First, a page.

Forthcoming Books in 2015 You Should Know About!

Forthcoming Books in 2015 You Should Know About! June 16, 2015

E.P. Sanders, Paul: The Apostles’ Life, Letters, and Thought.

Decades after setting the study of Paul on a profoundly new footing with Paul and Palestinian Judaism(Fortress Press, 1977), E. P. Sanders now offers an expansive introduction to the apostle, navigating some of the thorniest issues in scholarship in language accessible to the novice and seasoned scholar alike. Always careful to distinguish what we can know historically from what we may only conjecture, and these from dogmatically driven misrepresentations, Sanders sketches a fresh picture of the apostle as an ardent defender of his own convictions, ever ready to craft the sorts of arguments that now fill his letters but—as Sanders carefully argues—were not the basis for his own beliefs and attitudes. He also gives sustained attention to a historical sketch of Paul’s context, particularly Second Temple Judaism, in order to set comparisons of Paul and that context on solid ground. Here are familiar themes from Sanders’s earlier work—the importance of works in Paul’s thought, the relationship of “plight” and “solution”—in a presentation that reveals a career’s reflection, along with new thinking regarding development in Paul’s thought. All of the letters are carefully introduced in a text that will prove a worthy guide to the student and interested reader.

James Dunn, Neither Jew nor Greek: A Contested Identity

This book brings James Dunn’s magisterial Christianity in the Making trilogy to a close. Neither Jew nor Greek covers the period following the destruction of Jerusalem in 70 c.e. and running through the second century, when the still-new Jesus movement firmed up its distinctive identity markers and the structures on which it would establish its growing appeal in the following decades and centuries. Dunn examines in depth the major factors that shaped first-generation Christianity and beyond, exploring the parting of the ways between Christianity and Judaism, the Hellenization of Christianity, and responses to Gnosticism. He mines all the first- and second-century sources, including the New Testament Gospels and such apostolic fathers as Ignatius, Justin Martyr, and Irenaeus. Comprehensively covering an important, complex era in early Christianity that is often overlooked,Neither Jew nor Greek is a landmark contribution to the field.

N.T. Wright, The Paul Debate

In the last two decades N. T. Wright has produced a succession of connected volumes that explore the nature and origins of Christianity. Wright has consistently argued that Christianity, while indebted to Second Temple Judaism, represents a significant development. With major books on method and background, Jesus, and the resurrection already in print, in Paul and the Faithfulness of God, Wright added a comprehensive study of the Apostle to the Gentiles.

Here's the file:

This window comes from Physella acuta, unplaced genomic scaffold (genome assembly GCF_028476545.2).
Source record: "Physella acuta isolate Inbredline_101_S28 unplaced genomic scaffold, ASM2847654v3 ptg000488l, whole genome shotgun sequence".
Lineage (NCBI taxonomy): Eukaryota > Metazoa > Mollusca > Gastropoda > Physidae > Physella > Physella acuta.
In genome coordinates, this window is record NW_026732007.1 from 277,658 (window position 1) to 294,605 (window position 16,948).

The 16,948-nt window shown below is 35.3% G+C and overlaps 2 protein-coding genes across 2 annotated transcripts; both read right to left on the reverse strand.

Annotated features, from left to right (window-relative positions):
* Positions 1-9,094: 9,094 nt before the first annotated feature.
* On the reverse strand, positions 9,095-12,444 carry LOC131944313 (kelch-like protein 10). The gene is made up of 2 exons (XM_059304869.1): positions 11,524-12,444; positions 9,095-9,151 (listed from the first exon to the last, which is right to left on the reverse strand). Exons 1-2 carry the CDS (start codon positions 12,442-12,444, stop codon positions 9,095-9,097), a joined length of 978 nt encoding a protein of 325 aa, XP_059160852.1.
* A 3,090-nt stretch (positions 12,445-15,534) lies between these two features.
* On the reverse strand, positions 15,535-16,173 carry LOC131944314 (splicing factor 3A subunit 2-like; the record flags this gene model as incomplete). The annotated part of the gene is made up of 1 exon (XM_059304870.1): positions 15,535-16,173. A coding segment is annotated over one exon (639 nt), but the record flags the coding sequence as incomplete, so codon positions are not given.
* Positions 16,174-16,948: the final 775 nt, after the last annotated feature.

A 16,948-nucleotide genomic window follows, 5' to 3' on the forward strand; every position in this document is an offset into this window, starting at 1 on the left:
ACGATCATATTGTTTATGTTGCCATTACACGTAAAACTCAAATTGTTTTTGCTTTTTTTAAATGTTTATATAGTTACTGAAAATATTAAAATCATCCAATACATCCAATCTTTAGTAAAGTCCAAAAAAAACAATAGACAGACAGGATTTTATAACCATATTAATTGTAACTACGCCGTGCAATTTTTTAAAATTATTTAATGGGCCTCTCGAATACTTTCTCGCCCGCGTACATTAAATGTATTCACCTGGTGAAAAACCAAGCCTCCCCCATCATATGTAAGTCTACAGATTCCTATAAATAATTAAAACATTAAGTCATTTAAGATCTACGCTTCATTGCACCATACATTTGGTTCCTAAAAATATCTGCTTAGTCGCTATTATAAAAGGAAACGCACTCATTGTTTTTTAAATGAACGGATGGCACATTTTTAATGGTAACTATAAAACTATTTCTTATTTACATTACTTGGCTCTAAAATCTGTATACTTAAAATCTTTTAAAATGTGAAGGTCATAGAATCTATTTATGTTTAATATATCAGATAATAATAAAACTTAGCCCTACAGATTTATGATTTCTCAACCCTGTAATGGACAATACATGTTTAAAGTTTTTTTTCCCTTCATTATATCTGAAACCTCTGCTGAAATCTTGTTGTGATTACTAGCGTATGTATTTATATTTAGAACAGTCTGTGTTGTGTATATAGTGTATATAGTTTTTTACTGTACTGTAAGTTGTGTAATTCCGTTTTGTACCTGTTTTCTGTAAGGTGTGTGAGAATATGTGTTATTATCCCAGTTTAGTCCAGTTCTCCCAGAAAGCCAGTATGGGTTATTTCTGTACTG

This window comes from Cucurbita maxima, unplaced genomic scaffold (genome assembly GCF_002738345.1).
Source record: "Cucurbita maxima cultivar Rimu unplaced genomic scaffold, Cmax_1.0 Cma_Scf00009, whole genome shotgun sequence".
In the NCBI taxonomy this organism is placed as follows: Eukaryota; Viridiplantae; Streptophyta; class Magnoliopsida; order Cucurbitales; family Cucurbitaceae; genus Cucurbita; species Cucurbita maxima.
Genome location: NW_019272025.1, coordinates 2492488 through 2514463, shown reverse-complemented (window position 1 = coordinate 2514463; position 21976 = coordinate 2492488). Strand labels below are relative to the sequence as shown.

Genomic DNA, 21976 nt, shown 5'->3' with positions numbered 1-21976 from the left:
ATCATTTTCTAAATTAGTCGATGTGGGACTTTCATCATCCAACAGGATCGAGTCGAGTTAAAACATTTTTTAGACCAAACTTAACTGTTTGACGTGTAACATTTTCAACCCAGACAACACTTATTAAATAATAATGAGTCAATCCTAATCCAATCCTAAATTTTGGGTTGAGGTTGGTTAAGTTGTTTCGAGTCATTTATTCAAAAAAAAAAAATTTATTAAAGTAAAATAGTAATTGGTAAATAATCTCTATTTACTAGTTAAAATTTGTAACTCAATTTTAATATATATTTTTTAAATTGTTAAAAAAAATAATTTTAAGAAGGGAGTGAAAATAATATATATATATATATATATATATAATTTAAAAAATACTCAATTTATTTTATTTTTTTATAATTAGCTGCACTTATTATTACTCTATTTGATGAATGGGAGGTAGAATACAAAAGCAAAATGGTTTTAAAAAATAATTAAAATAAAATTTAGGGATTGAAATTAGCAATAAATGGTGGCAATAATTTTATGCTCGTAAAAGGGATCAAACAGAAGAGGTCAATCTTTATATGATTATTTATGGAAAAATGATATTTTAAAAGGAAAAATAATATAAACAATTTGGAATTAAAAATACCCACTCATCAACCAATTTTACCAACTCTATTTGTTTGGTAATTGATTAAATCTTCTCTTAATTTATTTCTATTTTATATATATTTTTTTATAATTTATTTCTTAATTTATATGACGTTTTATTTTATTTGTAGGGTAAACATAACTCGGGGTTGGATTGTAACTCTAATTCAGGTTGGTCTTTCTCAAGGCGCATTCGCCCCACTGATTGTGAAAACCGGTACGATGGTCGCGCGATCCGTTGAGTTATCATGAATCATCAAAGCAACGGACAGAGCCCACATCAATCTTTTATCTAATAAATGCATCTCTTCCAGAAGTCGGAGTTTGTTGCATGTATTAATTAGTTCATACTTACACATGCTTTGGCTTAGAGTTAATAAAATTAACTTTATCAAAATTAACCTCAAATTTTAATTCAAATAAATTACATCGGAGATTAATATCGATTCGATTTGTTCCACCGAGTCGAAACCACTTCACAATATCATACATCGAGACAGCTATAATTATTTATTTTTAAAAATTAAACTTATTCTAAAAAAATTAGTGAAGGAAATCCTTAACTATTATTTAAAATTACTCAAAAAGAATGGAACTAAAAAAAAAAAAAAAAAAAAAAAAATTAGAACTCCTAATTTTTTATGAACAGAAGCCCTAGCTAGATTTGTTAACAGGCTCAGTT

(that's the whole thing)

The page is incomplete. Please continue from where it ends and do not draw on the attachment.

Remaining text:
Wright’s Paul, as well as his reading of Christianity, is not without its detractors. In The Paul Debate, Wright answers his critics. The five chapters represent a response to the five most questioned elements of his understanding of Paul. The first chapter takes up the question of Paul’s theological coherence, particularly the way in which his Jewish context, and the story about Israel he inherited, interacted with what he came to believe about Jesus, a Christological story. Chapter two follows on by tackling the debate over the background, origin, and implications of Paul’s Christology.The third chapter addresses the questions of covenant and cosmos, narrative and apocalyptic. Chapter four focuses on the debate over Paul’s view of who constitutes the people of God; this chapter also addresses the question of whether justification belongs to Paul’s soteriology or his ecclesiology, or somehow to both.The final chapter then traces debates about method, both Paul’s and ours, as well as questions of discovery and presentation, again, both Paul’s and ours. The Paul Debate is essential reading for those who both agree and disagree with Wright, and for all who want to understand the compelling voice of one of the most read and productive Pauline scholars in the past decades.

Plus John Barclay, Paul and the Gift; John Meier, Marginal Jew: Volume 5; Richard Longenecker, Romans (NIGTC)

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